Answer:  The first thing you need to do is win the collection case.  You should consult an attorney immediately.  You or the attorney needs to appear at the time and place specified in the summons and explain that the debt is not yours.  If the claim is for over $10,000, a written answer is required and you should so state.  If it is for under $10,000, you have the option of filing a document stating that you are not the debtor.

    The next thing you need to do is obtain copies of all three of your credit reports and see if there is any information on them that is not yours.  You should make a list of all such items and submit it to each credit bureau with a request that they delete the items.  Send a letter rather than use the web sites of the credit bureaus.  Also request that each credit bureau put a fraud alert on your report, so that you will be contacted if any attempt is made to obtain credit associated with your name.

    Possible reasons for the problem include (a) mixing of files by credit bureaus, which identify information using “algorithms” that are imprecise and allow information to be retrieved based on less than a 100% match of name and Social Security Number, (b) bad skip tracing by the debt collector, (c) identity theft.  It is not possible to determine which is the case without investigation.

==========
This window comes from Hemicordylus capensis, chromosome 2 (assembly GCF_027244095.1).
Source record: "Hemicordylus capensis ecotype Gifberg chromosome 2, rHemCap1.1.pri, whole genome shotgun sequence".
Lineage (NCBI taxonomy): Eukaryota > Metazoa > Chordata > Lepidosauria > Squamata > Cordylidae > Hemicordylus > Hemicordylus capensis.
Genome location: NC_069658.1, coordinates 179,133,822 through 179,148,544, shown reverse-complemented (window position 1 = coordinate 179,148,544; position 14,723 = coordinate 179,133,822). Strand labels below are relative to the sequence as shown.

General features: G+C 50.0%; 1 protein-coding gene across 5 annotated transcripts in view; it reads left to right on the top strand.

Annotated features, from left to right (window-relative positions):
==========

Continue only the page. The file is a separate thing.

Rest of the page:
You may have a claim.  It could be against the debt collector, one or more credit bureaus, or someone that extended credit.  We handle such cases and normally take them on a contingency, as it is possible to recover attorney’s fees against the other party.

    Judgment on debt incurred by identity thief

    Monday, November 4th, 2013

    Question: How can I remove a judgement when it is the result of identity theft?  We have just  found out that a company that we know nothing about was awarded a judgment against my wife. We know this is identity theft.  We filed a police report and a report with the FTC. Someone used my wife’s  Social security number but it isn’t my wife’s. How do we handle this?   Unfortunately, they are assuming we are guilty and are treating us as such. But this is identity theft.